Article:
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ZEBET database on alternatives to animal experiments on the Internet (AnimAlt-ZEBET)

The AnimAlt-ZEBET database is a compilation of methods, which fulfil at least one of the three following criteria:

  • the method can be used to replace animal experiments (Replacement)
  • the number of experimental animals within an experiment is reduced (Reduction)
  • the pain and suffering of the experimental animals are minimised (Refinement)

These criteria correspond to the scientific principle of the "3Rs" for the development of alternative methods to animal experiments, which was established by Russel and Burch and published in 1959 in their book "The Principles of Humane Experimental Techniques".

AnimAlt-ZEBET includes high quality, scientifically recognised alternatives to standard animal tests in the fields of toxicology and pharmacology, as well as basic and applied research. The database has been available free of charge on the Internet since 2000. Update of the database was ceased in 2013. However, it may still be included in any search for alternative methods.

To support a more extensive coverage of experimental in vivo research, information on alternatives to animal experiments currently is compiled as case studies, which are used for the development of an artificial intelligence project (SMAFIRA-project) enabling an algorithm-based retrieval of such methods. Case studies consist of a description of an animal experiment (PubMed-Abstract) and respective examples of candidate alternative methods (PubMed-Abstracts).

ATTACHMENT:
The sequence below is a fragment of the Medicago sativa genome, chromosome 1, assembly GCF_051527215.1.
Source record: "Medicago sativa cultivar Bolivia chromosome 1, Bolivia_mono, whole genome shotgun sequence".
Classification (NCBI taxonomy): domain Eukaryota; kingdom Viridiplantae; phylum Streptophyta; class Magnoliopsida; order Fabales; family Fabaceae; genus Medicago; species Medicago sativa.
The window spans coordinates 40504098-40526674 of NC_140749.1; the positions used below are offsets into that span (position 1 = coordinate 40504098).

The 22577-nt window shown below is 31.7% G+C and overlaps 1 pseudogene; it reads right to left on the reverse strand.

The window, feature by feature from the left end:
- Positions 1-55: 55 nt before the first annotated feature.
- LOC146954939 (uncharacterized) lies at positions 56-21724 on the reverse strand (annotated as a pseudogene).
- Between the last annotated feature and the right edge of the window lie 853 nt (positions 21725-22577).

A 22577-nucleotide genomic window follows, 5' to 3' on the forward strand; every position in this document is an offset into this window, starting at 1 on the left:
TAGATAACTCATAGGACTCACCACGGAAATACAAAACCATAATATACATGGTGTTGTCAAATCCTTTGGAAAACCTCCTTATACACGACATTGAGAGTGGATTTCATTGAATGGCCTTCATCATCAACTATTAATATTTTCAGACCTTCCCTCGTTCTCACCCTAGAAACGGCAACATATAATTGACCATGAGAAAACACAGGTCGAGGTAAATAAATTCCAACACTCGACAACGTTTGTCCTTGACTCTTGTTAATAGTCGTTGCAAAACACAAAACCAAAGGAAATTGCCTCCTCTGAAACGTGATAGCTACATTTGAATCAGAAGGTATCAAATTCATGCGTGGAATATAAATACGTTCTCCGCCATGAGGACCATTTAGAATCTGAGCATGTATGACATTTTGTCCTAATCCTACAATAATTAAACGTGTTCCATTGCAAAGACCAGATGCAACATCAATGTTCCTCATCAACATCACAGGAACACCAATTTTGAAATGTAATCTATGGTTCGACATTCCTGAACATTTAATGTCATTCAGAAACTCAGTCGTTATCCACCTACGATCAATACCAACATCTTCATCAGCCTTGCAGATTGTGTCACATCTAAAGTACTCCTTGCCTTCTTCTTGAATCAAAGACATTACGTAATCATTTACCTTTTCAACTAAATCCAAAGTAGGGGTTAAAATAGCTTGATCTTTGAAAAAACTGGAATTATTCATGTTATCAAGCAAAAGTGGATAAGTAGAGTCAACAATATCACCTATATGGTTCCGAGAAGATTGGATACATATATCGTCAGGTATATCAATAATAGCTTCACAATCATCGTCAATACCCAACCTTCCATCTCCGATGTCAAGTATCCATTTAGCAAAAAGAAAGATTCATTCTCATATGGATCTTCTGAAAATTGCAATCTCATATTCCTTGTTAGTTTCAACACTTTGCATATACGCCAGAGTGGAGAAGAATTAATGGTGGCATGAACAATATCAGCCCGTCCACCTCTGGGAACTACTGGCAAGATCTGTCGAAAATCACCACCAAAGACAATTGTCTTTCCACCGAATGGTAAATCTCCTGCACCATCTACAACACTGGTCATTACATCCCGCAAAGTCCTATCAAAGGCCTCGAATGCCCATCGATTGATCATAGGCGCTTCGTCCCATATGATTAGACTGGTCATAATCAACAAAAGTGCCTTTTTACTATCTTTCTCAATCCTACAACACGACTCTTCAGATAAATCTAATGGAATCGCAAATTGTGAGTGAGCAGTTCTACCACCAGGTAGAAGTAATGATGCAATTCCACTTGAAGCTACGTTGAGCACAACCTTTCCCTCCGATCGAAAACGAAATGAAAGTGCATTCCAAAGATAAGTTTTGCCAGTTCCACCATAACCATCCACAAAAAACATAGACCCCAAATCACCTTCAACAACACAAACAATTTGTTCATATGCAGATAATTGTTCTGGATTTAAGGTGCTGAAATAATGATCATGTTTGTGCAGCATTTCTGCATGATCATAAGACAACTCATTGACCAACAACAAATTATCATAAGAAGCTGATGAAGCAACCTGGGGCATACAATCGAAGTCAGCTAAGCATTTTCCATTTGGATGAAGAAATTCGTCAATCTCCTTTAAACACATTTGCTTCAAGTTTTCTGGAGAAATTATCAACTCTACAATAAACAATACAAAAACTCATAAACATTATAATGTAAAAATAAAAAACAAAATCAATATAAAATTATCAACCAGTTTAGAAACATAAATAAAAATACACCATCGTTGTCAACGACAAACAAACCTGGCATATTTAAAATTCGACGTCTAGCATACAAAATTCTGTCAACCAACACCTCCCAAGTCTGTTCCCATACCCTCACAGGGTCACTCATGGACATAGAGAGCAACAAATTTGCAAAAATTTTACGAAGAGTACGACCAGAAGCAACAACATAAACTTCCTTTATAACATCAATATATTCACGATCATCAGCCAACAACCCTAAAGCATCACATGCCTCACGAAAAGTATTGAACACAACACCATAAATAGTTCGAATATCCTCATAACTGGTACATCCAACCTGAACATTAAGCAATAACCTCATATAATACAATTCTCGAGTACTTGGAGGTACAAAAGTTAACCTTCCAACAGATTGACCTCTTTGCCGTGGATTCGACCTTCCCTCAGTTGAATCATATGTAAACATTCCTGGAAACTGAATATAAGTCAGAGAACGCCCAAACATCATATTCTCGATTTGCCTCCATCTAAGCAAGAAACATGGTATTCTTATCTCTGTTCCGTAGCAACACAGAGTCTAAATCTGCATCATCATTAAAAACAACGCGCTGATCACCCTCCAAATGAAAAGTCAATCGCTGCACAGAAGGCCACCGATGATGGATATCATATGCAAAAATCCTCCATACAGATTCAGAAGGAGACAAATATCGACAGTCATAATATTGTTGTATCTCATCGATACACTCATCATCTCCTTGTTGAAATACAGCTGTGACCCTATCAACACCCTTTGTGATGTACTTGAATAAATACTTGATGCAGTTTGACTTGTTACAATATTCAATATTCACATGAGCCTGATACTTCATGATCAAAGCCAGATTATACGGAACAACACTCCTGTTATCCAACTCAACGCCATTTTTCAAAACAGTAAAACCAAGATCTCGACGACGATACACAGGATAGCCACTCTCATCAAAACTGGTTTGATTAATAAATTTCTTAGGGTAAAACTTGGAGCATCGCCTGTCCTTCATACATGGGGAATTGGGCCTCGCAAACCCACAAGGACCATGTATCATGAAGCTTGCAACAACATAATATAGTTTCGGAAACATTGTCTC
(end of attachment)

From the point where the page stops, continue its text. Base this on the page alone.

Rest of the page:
By means of the case studies, general rules for the identification of alternative methods will be established and implemented in the SMAFIRA-tool. You can find details regarding our efforts at

Link to AnimAlt-ZEBET database:

Contents

AnimAlt-ZEBET contains about 150 documents in English language that were produced by ZEBET-scientists from 1997 to 2012. The database covers certain areas of basic and applied research, and particularly regulatory toxicology and pharmacology. Starting in 2009, the style of documents was adapted to support a direct comparison of animal experiments and candidate alternative methods in terms of scientific purpose and critical components of methodology. Furthermore, a peer review of manuscripts by external experts in experimental (in vivo) biomedicine was established. Documents produced in this manner may still serve as reference in any discussion regarding the relevance of certain candidate alternatives.

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